One way to get there is to relax some of the constraints and ask, “What if?” Rutter added. Doing so engages your creativity and allows you to approach a problem from a different direction – what Rutter calls “lateral thinking.”

“It’s a potent way to go through and search out different ideas, instead of falling in love with one certain direction early on,” he said. “That’s what you’re in search of – where does everything work well together?”

Build to Learn

Rutter encouraged attendees to build multiple prototypes using whatever is available, including “duct tape and Popsicle sticks.”

“Make it up as quick as you can,” he said. “It doesn’t have to be pretty.”

Doing so enables the designer to test ideas and quickly eliminate those that don’t work. Rutter provided examples, showing how physical prototypes enabled medical designers to build instruments that offered better dexterity and control to users. He also showed how the approach later enabled designers to shrink those same medical instruments.

“The message is, iterate, iterate, iterate,” he said. “Build and test. It’s not that complicated.”

Every Detail Matters

Consumers can sense the details, whether or not they are conscious of them, Rutter said.

He cited examples of products featuring details that communicate varying messages to the users. Laptop computers, for examples, use plastic, aluminum and steel to create brushed, satin and slick surface finishes. All of those finishes communicate different qualities, ranging from cheap to expensive to sophisticated.  Different colors similarly convey different qualities and emotions, he said.

“There’s an emotion that’s important to pay attention to, whether you’re designing a surgical instrument, a bulldozer cab, or a race car foot pedal,” he said.

The bottom line is that seemingly-insignificant features can have profound effects. “You have to fuss over the details,” Rutter said.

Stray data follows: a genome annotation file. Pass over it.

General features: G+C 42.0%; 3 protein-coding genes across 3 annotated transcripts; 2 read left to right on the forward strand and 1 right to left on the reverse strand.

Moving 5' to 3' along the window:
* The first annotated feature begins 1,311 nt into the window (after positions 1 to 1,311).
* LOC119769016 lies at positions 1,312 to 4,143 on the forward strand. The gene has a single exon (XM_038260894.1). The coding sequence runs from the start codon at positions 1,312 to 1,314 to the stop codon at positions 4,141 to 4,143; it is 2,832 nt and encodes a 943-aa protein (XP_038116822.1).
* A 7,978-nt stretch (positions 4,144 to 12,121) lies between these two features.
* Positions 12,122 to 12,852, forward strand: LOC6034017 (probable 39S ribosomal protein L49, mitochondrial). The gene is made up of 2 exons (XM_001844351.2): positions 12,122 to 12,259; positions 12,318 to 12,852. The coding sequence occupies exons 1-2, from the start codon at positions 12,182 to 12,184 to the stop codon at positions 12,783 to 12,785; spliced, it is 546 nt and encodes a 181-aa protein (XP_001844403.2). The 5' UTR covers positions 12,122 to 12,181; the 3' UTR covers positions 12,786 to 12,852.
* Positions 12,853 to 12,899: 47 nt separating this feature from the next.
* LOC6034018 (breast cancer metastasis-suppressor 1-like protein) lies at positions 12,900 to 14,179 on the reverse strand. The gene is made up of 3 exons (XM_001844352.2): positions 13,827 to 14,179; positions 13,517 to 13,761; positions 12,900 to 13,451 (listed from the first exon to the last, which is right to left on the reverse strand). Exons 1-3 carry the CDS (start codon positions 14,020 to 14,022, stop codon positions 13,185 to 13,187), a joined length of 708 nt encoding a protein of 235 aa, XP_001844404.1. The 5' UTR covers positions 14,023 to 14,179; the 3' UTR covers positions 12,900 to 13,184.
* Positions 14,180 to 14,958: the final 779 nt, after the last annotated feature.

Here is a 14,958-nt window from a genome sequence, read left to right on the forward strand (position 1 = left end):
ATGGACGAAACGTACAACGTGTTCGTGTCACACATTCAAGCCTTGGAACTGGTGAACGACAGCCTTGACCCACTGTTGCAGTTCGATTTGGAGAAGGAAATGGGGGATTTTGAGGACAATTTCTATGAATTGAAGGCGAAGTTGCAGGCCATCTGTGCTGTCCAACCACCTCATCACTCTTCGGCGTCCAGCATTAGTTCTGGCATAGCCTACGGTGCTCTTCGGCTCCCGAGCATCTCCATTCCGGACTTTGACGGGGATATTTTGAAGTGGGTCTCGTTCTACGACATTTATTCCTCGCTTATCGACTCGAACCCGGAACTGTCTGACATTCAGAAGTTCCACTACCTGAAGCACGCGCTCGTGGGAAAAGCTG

Senior technical editor Chuck Murray has been writing about technology for 33 years. He joined Design News in 1987, and has covered electronics, automation, fluid power, and autos.

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About the Author(s)

Charles Murray

Charles Murray is a former Design News editor and author of the book, Long Hard Road: The Lithium-Ion Battery and the Electric Car, published by Purdue University Press. He previously served as a DN editor from 1987 to 2000, then returned to the magazine as a senior editor in 2005. A former editor with Semiconductor International and later with EE Times, he has followed the auto industry’s adoption of electric vehicle technology since 1988 and has written extensively about embedded processing and medical electronics. He was a winner of the Jesse H. Neal Award for his story, “The Making of a Medical Miracle,” about implantable defibrillators. He is also the author of the book, The Supermen: The Story of Seymour Cray and the Technical Wizards Behind the Supercomputer, published by John Wiley & Sons in 1997. Murray’s electronics coverage has frequently appeared in the Chicago Tribune and in Popular Science. He holds a BS in engineering from the University of Illinois at Chicago.